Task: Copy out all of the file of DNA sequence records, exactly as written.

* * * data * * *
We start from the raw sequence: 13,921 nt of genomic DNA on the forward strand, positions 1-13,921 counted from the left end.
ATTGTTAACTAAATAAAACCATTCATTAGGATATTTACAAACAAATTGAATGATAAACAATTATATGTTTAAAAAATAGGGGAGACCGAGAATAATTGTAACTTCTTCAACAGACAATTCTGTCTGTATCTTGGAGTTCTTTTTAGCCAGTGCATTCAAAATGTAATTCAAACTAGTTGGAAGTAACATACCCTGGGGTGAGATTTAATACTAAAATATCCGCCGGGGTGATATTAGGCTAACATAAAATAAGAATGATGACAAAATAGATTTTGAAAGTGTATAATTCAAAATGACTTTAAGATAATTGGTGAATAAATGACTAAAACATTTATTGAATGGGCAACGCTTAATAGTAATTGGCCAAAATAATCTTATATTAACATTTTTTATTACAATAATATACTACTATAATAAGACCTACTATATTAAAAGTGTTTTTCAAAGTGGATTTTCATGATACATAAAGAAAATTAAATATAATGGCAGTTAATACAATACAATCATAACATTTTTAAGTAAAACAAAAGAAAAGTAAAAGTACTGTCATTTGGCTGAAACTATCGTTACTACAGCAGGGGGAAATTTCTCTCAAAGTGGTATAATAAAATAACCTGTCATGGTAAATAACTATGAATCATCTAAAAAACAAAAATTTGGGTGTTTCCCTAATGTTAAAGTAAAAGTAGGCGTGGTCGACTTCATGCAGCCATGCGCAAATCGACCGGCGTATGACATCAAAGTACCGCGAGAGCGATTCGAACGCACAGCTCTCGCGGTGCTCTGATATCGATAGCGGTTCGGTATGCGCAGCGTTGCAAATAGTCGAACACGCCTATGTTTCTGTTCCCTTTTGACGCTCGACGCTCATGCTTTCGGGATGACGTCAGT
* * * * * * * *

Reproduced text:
We start from the raw sequence: 13,921 nt of genomic DNA on the forward strand, positions 1-13,921 counted from the left end.
ATTGTTAACTAAATAAAACCATTCATTAGGATATTTACAAACAAATTGAATGATAAACAATTATATGTTTAAAAAATAGGGGAGACCGAGAATAATTGTAACTTCTTCAACAGACAATTCTGTCTGTATCTTGGAGTTCTTTTTAGCCAGTGCATTCAAAATGTAATTCAAACTAGTTGGAAGTAACATACCCTGGGGTGAGATTTAATACTAAAATATCCGCCGGGGTGATATTAGGCTAACATAAAATAAGAATGATGACAAAATAGATTTTGAAAGTGTATAATTCAAAATGACTTTAAGATAATTGGTGAATAAATGACTAAAACATTTATTGAATGGGCAACGCTTAATAGTAATTGGCCAAAATAATCTTATATTAACATTTTTTATTACAATAATATACTACTATAATAAGACCTACTATATTAAAAGTGTTTTTCAAAGTGGATTTTCATGATACATAAAGAAAATTAAATATAATGGCAGTTAATACAATACAATCATAACATTTTTAAGTAAAACAAAAGAAAAGTAAAAGTACTGTCATTTGGCTGAAACTATCGTTACTACAGCAGGGGGAAATTTCTCTCAAAGTGGTATAATAAAATAACCTGTCATGGTAAATAACTATGAATCATCTAAAAAACAAAAATTTGGGTGTTTCCCTAATGTTAAAGTAAAAGTAGGCGTGGTCGACTTCATGCAGCCATGCGCAAATCGACCGGCGTATGACATCAAAGTACCGCGAGAGCGATTCGAACGCACAGCTCTCGCGGTGCTCTGATATCGATAGCGGTTCGGTATGCGCAGCGTTGCAAATAGTCGAACACGCCTATGTTTCTGTTCCCTTTTGACGCTCGACGCTCATGCTTTCGGGATGACGTCAGT